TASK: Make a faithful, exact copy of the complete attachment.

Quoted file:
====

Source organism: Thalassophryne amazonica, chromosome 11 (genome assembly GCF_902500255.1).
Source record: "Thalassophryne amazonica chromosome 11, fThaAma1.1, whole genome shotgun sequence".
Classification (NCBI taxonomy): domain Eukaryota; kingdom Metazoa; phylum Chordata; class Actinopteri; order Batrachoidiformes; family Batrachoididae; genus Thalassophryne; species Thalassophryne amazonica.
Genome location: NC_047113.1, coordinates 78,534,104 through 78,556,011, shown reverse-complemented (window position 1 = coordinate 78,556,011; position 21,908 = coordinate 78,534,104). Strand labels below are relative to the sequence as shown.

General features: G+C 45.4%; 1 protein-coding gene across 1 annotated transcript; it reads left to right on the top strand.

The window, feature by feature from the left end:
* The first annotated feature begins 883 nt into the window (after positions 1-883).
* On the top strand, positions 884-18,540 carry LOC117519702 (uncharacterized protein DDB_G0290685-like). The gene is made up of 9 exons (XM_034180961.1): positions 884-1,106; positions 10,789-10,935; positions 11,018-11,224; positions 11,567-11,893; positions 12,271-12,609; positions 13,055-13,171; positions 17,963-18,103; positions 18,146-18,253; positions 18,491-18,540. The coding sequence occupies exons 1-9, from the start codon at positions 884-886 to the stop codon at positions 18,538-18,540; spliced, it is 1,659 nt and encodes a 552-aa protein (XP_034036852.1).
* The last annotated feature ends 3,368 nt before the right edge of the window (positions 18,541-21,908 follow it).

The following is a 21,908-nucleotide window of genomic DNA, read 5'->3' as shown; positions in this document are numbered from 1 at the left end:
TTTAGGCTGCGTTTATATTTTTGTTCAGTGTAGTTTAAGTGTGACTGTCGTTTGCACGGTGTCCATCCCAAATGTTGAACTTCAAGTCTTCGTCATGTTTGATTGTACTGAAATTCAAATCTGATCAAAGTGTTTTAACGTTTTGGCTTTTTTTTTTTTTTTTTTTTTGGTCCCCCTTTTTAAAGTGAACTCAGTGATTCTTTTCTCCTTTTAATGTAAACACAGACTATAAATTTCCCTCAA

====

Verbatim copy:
Source organism: Thalassophryne amazonica, chromosome 11 (genome assembly GCF_902500255.1).
Source record: "Thalassophryne amazonica chromosome 11, fThaAma1.1, whole genome shotgun sequence".
Classification (NCBI taxonomy): domain Eukaryota; kingdom Metazoa; phylum Chordata; class Actinopteri; order Batrachoidiformes; family Batrachoididae; genus Thalassophryne; species Thalassophryne amazonica.
Genome location: NC_047113.1, coordinates 78,534,104 through 78,556,011, shown reverse-complemented (window position 1 = coordinate 78,556,011; position 21,908 = coordinate 78,534,104). Strand labels below are relative to the sequence as shown.

General features: G+C 45.4%; 1 protein-coding gene across 1 annotated transcript; it reads left to right on the top strand.

The window, feature by feature from the left end:
* The first annotated feature begins 883 nt into the window (after positions 1-883).
* On the top strand, positions 884-18,540 carry LOC117519702 (uncharacterized protein DDB_G0290685-like). The gene is made up of 9 exons (XM_034180961.1): positions 884-1,106; positions 10,789-10,935; positions 11,018-11,224; positions 11,567-11,893; positions 12,271-12,609; positions 13,055-13,171; positions 17,963-18,103; positions 18,146-18,253; positions 18,491-18,540. The coding sequence occupies exons 1-9, from the start codon at positions 884-886 to the stop codon at positions 18,538-18,540; spliced, it is 1,659 nt and encodes a 552-aa protein (XP_034036852.1).
* The last annotated feature ends 3,368 nt before the right edge of the window (positions 18,541-21,908 follow it).

The following is a 21,908-nucleotide window of genomic DNA, read 5'->3' as shown; positions in this document are numbered from 1 at the left end:
TTTAGGCTGCGTTTATATTTTTGTTCAGTGTAGTTTAAGTGTGACTGTCGTTTGCACGGTGTCCATCCCAAATGTTGAACTTCAAGTCTTCGTCATGTTTGATTGTACTGAAATTCAAATCTGATCAAAGTGTTTTAACGTTTTGGCTTTTTTTTTTTTTTTTTTTTTGGTCCCCCTTTTTAAAGTGAACTCAGTGATTCTTTTCTCCTTTTAATGTAAACACAGACTATAAATTTCCCTCAA